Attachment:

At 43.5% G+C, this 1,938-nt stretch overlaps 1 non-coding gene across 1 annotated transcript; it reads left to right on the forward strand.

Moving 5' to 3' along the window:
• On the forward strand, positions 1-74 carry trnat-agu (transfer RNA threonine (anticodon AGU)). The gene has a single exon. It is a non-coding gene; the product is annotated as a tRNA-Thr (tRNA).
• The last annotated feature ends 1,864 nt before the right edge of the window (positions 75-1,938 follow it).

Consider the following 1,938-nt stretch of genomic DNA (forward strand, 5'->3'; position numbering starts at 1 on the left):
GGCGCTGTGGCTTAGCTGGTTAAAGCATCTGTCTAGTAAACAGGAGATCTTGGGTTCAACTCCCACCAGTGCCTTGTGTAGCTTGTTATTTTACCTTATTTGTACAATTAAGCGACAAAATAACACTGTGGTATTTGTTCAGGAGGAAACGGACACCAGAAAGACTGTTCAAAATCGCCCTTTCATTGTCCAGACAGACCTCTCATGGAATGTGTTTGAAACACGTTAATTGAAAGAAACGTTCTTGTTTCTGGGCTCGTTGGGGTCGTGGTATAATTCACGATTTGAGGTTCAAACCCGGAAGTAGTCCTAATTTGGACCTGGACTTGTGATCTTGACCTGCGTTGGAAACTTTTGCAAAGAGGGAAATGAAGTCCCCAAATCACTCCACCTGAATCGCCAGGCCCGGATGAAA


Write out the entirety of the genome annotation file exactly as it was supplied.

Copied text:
At 43.5% G+C, this 1,938-nt stretch overlaps 1 non-coding gene across 1 annotated transcript; it reads left to right on the forward strand.

Moving 5' to 3' along the window:
• On the forward strand, positions 1-74 carry trnat-agu (transfer RNA threonine (anticodon AGU)). The gene has a single exon. It is a non-coding gene; the product is annotated as a tRNA-Thr (tRNA).
• The last annotated feature ends 1,864 nt before the right edge of the window (positions 75-1,938 follow it).

Consider the following 1,938-nt stretch of genomic DNA (forward strand, 5'->3'; position numbering starts at 1 on the left):
GGCGCTGTGGCTTAGCTGGTTAAAGCATCTGTCTAGTAAACAGGAGATCTTGGGTTCAACTCCCACCAGTGCCTTGTGTAGCTTGTTATTTTACCTTATTTGTACAATTAAGCGACAAAATAACACTGTGGTATTTGTTCAGGAGGAAACGGACACCAGAAAGACTGTTCAAAATCGCCCTTTCATTGTCCAGACAGACCTCTCATGGAATGTGTTTGAAACACGTTAATTGAAAGAAACGTTCTTGTTTCTGGGCTCGTTGGGGTCGTGGTATAATTCACGATTTGAGGTTCAAACCCGGAAGTAGTCCTAATTTGGACCTGGACTTGTGATCTTGACCTGCGTTGGAAACTTTTGCAAAGAGGGAAATGAAGTCCCCAAATCACTCCACCTGAATCGCCAGGCCCGGATGAAA